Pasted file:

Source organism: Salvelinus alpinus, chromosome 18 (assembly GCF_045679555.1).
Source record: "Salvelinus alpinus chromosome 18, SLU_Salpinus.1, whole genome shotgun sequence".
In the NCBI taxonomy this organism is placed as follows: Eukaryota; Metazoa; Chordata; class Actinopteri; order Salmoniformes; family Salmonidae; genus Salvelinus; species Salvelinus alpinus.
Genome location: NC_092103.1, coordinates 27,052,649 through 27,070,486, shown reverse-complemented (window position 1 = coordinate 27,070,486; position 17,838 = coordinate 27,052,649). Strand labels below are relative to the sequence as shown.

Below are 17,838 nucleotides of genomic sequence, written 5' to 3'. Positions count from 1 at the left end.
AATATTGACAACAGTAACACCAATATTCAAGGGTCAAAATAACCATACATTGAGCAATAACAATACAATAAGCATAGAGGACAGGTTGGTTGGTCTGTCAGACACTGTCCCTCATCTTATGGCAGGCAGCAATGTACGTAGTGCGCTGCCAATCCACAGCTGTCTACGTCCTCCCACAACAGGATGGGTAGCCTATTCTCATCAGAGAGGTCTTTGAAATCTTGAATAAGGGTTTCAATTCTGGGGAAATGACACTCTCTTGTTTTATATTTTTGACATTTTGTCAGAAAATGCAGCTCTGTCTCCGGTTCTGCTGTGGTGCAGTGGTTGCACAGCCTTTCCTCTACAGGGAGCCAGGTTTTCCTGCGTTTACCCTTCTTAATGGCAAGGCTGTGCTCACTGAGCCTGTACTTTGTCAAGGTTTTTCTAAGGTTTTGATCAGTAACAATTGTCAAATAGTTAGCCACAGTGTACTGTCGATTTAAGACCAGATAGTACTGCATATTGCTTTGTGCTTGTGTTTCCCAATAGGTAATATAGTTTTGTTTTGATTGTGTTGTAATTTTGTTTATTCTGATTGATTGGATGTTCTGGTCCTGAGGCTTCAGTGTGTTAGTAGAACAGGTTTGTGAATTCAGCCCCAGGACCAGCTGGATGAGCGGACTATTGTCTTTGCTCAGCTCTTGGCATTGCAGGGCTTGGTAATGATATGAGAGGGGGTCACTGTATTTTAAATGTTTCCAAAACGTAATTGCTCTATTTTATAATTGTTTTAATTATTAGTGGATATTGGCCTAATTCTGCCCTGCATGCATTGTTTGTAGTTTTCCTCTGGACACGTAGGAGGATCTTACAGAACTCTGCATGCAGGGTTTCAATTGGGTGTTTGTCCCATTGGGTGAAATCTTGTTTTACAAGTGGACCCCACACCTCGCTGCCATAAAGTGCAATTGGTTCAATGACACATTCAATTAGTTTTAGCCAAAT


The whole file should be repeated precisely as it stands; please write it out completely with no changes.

Source organism: Salvelinus alpinus, chromosome 18 (assembly GCF_045679555.1).
Source record: "Salvelinus alpinus chromosome 18, SLU_Salpinus.1, whole genome shotgun sequence".
In the NCBI taxonomy this organism is placed as follows: Eukaryota; Metazoa; Chordata; class Actinopteri; order Salmoniformes; family Salmonidae; genus Salvelinus; species Salvelinus alpinus.
Genome location: NC_092103.1, coordinates 27,052,649 through 27,070,486, shown reverse-complemented (window position 1 = coordinate 27,070,486; position 17,838 = coordinate 27,052,649). Strand labels below are relative to the sequence as shown.

Below are 17,838 nucleotides of genomic sequence, written 5' to 3'. Positions count from 1 at the left end.
AATATTGACAACAGTAACACCAATATTCAAGGGTCAAAATAACCATACATTGAGCAATAACAATACAATAAGCATAGAGGACAGGTTGGTTGGTCTGTCAGACACTGTCCCTCATCTTATGGCAGGCAGCAATGTACGTAGTGCGCTGCCAATCCACAGCTGTCTACGTCCTCCCACAACAGGATGGGTAGCCTATTCTCATCAGAGAGGTCTTTGAAATCTTGAATAAGGGTTTCAATTCTGGGGAAATGACACTCTCTTGTTTTATATTTTTGACATTTTGTCAGAAAATGCAGCTCTGTCTCCGGTTCTGCTGTGGTGCAGTGGTTGCACAGCCTTTCCTCTACAGGGAGCCAGGTTTTCCTGCGTTTACCCTTCTTAATGGCAAGGCTGTGCTCACTGAGCCTGTACTTTGTCAAGGTTTTTCTAAGGTTTTGATCAGTAACAATTGTCAAATAGTTAGCCACAGTGTACTGTCGATTTAAGACCAGATAGTACTGCATATTGCTTTGTGCTTGTGTTTCCCAATAGGTAATATAGTTTTGTTTTGATTGTGTTGTAATTTTGTTTATTCTGATTGATTGGATGTTCTGGTCCTGAGGCTTCAGTGTGTTAGTAGAACAGGTTTGTGAATTCAGCCCCAGGACCAGCTGGATGAGCGGACTATTGTCTTTGCTCAGCTCTTGGCATTGCAGGGCTTGGTAATGATATGAGAGGGGGTCACTGTATTTTAAATGTTTCCAAAACGTAATTGCTCTATTTTATAATTGTTTTAATTATTAGTGGATATTGGCCTAATTCTGCCCTGCATGCATTGTTTGTAGTTTTCCTCTGGACACGTAGGAGGATCTTACAGAACTCTGCATGCAGGGTTTCAATTGGGTGTTTGTCCCATTGGGTGAAATCTTGTTTTACAAGTGGACCCCACACCTCGCTGCCATAAAGTGCAATTGGTTCAATGACACATTCAATTAGTTTTAGCCAAAT